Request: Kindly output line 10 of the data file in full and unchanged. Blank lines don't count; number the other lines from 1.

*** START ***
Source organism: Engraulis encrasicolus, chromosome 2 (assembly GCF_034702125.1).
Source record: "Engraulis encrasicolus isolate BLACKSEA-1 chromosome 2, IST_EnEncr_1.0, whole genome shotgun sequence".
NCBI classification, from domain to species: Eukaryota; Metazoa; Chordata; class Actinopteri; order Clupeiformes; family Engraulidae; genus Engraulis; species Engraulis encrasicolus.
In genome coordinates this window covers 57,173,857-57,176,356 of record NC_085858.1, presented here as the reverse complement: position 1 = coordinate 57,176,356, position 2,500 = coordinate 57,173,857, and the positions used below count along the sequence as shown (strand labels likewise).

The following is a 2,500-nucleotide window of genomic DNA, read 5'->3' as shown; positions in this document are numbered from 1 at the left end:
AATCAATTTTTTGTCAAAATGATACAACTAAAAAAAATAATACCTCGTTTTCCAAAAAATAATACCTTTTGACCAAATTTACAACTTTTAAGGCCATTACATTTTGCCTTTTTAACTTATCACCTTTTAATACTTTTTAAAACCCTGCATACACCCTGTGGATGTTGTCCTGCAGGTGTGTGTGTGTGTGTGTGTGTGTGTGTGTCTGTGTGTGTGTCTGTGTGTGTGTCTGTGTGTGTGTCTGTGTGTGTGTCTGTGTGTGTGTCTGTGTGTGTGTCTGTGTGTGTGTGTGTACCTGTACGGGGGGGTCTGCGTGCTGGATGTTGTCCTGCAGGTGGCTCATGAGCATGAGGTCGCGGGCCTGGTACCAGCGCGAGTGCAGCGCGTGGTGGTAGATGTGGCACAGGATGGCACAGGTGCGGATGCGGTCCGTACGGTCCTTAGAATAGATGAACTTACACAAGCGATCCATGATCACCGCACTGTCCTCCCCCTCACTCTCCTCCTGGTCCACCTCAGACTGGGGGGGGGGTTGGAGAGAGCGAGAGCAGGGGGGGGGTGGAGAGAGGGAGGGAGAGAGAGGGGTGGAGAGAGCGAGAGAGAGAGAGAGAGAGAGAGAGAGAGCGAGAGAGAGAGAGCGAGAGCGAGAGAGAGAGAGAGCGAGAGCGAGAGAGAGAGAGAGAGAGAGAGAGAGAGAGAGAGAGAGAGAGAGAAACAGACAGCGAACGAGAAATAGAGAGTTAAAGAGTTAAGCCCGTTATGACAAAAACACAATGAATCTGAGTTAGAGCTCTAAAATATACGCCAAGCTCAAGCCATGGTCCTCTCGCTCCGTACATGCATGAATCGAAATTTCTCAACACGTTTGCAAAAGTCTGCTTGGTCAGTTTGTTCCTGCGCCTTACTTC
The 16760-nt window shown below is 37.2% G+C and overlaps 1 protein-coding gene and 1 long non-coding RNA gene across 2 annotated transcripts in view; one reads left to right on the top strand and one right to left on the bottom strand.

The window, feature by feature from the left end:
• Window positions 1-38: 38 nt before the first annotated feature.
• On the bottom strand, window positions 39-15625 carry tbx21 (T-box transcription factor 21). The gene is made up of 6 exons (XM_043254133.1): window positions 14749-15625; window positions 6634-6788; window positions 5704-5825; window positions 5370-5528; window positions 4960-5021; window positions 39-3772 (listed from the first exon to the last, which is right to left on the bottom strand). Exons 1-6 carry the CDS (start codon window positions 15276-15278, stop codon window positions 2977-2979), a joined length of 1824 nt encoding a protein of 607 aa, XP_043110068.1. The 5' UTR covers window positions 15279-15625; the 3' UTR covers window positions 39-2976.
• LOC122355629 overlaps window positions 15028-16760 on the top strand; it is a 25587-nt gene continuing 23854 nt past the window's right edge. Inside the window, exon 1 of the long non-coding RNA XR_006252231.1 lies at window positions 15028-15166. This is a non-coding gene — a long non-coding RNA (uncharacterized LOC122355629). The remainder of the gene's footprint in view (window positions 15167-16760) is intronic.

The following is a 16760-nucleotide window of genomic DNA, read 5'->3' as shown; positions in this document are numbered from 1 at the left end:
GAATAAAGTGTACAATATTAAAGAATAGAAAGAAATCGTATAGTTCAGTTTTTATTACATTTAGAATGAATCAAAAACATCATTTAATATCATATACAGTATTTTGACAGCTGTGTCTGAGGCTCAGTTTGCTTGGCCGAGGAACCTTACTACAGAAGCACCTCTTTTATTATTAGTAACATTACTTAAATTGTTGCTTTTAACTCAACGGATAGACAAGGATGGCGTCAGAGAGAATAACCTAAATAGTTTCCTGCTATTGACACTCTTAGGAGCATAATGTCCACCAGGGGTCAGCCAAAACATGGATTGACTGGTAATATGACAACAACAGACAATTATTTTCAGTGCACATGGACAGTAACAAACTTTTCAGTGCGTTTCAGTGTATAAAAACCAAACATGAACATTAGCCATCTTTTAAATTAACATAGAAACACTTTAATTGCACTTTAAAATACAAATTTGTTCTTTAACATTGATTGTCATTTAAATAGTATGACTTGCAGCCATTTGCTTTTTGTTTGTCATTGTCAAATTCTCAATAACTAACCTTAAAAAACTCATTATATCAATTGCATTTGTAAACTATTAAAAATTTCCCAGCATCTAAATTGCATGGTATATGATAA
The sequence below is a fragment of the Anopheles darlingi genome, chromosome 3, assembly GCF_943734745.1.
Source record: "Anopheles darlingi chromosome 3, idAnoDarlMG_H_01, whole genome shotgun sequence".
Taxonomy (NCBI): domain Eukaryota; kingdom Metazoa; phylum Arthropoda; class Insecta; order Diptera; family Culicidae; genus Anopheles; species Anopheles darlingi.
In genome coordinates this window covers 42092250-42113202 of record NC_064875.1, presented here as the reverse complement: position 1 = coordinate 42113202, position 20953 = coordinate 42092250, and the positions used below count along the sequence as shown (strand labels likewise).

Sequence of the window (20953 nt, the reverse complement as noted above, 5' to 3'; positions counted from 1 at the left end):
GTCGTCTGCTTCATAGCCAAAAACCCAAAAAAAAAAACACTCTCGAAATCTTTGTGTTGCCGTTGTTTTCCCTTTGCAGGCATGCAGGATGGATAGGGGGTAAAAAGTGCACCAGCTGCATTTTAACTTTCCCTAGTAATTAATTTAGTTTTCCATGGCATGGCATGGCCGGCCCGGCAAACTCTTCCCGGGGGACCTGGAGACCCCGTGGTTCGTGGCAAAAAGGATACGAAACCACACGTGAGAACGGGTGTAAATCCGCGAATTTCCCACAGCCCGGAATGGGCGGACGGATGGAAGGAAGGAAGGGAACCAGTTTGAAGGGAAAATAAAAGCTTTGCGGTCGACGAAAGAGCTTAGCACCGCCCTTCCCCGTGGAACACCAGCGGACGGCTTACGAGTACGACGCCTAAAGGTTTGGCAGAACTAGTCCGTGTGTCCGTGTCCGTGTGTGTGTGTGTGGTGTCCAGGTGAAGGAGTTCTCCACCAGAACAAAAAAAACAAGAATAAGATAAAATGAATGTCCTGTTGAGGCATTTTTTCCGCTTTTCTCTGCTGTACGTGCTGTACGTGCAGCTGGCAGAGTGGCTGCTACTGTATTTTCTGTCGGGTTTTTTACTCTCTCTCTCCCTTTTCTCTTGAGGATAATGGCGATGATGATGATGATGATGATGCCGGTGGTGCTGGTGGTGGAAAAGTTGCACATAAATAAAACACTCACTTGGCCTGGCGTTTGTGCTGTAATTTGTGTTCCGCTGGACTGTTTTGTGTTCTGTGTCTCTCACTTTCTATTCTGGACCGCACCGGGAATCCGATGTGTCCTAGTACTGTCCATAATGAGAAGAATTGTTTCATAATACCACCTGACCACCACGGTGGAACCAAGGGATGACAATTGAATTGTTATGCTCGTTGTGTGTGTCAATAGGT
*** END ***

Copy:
• On the bottom strand, window positions 39-15625 carry tbx21 (T-box transcription factor 21). The gene is made up of 6 exons (XM_043254133.1): window positions 14749-15625; window positions 6634-6788; window positions 5704-5825; window positions 5370-5528; window positions 4960-5021; window positions 39-3772 (listed from the first exon to the last, which is right to left on the bottom strand). Exons 1-6 carry the CDS (start codon window positions 15276-15278, stop codon window positions 2977-2979), a joined length of 1824 nt encoding a protein of 607 aa, XP_043110068.1. The 5' UTR covers window positions 15279-15625; the 3' UTR covers window positions 39-2976.